"That Charlie is using OMF to manage those contracts suggests to me that he has some concern with the management of the housing bureau's ability to effectively negotiate and/or manage those contracts," says former Commissioner Randy Leonard, who left public office in 2012 after a decade on the council (and, it should be noted, was never overly friendly with Saltzman).
"It does suggest that some problems/tensions exist between the mayor's office and the bureau most qualified to manage contracts related to housing issues for the homeless," Leonard says.
The extent of OMF's increasing activity is perhaps most visible in the city's budget. On Wednesday, Alpert is scheduled to appear before city council to ask commissioners to allocate $2.75 million in unused funds toward bolstering its anti-homelessness efforts. A good portion of the money is headed to the Housing Bureau, but roughly $250,000 is earmarked for OMF, to pay the bureau back for expenditures on the day storage project ($136,129), an organized campsite on North Kerby ($60,340), and other efforts.
And as talks over next year's budget get underway, OMF is requesting nearly $2 million for shelter operations and three employees to manage "homelessness- and camping-related programs." The City Budget Office is currently recommending commissioners shoot down the proposal.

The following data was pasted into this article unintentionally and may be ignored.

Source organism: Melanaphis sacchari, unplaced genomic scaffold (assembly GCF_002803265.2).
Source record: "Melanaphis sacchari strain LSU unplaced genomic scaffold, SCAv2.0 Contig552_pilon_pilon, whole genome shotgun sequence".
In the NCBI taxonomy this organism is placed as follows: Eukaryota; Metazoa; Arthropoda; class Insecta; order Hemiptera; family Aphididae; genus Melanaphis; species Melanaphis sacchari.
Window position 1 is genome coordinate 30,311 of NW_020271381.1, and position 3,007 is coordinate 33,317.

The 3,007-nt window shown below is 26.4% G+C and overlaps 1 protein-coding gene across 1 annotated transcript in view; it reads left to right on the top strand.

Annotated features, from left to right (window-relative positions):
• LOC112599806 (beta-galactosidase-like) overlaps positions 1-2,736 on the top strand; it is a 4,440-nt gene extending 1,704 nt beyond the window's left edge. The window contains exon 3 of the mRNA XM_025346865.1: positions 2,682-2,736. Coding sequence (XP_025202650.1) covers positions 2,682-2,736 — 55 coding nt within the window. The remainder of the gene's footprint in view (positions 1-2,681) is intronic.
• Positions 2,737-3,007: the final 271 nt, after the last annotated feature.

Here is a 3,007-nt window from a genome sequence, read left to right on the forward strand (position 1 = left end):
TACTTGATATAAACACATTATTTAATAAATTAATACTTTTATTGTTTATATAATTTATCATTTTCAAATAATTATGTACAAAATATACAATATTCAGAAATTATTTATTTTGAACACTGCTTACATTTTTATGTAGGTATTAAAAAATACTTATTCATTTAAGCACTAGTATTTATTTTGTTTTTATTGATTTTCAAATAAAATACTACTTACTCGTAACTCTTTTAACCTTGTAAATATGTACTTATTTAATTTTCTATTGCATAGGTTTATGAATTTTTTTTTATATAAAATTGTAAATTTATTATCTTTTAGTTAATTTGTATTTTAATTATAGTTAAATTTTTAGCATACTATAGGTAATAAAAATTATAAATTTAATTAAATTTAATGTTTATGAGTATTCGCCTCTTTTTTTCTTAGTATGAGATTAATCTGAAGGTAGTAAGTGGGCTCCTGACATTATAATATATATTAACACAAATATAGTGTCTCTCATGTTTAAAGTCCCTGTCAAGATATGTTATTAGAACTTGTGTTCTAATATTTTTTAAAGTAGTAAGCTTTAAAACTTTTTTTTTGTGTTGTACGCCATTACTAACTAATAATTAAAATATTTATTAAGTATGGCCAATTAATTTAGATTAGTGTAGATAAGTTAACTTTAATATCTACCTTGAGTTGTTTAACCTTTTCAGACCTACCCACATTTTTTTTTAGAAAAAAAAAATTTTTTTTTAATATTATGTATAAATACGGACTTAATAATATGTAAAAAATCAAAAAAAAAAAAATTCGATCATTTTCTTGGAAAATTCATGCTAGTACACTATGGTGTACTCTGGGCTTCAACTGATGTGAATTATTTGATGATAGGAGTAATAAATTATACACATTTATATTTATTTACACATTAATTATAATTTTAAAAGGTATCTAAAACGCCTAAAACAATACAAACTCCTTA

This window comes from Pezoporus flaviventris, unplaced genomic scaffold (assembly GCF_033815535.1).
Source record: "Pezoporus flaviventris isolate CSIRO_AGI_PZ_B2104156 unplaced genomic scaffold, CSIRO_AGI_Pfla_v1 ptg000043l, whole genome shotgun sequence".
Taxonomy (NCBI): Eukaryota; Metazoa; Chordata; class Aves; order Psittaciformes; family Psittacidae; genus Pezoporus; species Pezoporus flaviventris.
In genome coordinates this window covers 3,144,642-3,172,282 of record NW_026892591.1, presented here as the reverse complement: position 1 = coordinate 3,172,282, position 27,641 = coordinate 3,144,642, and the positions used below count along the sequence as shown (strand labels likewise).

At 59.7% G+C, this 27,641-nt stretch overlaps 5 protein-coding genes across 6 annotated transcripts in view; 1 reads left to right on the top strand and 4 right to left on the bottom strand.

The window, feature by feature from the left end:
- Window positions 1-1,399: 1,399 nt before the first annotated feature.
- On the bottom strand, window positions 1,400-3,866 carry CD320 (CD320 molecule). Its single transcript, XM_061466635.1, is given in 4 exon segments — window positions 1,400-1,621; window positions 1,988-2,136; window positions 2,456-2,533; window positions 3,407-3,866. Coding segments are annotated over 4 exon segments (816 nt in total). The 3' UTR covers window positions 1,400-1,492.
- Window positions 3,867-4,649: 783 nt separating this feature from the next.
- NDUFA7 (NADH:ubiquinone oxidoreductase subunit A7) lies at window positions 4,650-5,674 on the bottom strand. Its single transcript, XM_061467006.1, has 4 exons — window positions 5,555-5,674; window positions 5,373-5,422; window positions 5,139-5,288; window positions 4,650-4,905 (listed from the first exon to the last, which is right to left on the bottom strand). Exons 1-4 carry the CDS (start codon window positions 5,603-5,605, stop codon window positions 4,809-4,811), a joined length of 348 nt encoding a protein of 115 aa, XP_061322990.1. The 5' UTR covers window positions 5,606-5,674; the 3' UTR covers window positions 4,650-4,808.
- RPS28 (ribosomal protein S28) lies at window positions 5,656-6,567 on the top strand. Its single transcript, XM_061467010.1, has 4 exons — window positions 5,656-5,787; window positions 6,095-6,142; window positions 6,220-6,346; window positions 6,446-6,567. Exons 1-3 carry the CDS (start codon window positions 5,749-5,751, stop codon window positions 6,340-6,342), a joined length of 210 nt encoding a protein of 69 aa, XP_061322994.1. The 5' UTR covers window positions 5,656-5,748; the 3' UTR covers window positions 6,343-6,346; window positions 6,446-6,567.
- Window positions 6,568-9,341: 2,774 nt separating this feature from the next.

The extracurricular activities by OMF effectively bring a new bureau into the homelessness fight right when officials are planning to streamline the system. Last month, Saltzman and Multnomah County Chair Deborah Kafoury unveiled a plan to consolidate homeless services provided by the city and county under a single office, overseen by Kafoury. Officials speak optimistically about getting the effort underway by July.
If that happens, it's the latest step in a series of moves aimed at simplifying the region's strategy to fight homelessness. Most recently, officials founded A Home for Everyone, a taskforce of government officials and nonprofits that's drawing up plans to cut homelessness by half in coming years.
But it's unclear how any of the OMF efforts fit into that picture. Neither Kafoury nor Alpert can say whether the mayor's new initiatives will be moved to the new office, or remain under OMF.
"I would expect... that whatever OMF is doing that relates to homeless services is going to be something that is then put forward as something for the joint office," says Kafoury, who notes she hasn't "been kept in the loop on every issue."
"This is one of the reasons why we're trying to get this joint office where we have all the staff working together in the same direction," she says. "So we don't have one person doing one thing and another person doing another thing."
Fish—who recently cast a lone vote against relocating Right 2 Dream Too partially because of a lack of housing bureau oversight—says that when he signed onto Portland's housing emergency, his "expectation was we were going to be pooling the talent, coordinating our efforts and running everything through this framework... this is not being led by the housing bureau. It did not come through A Home for Everyone."
Alpert isn't overly concerned with those distinctions—just in trying to get Portland's hectic, controversial homelessness crisis into shape as soon as possible.
"In my mind none of that matters," he says. "Every bureau should be stepping up. The mayor made that very clear when he asked the council to declare a state of emergency."This article has been corrected to reflect that OMF does not manage a service contract at a temporary shelter in Southwest Portland. The bureau does oversee maintenance and improvements at the shelter.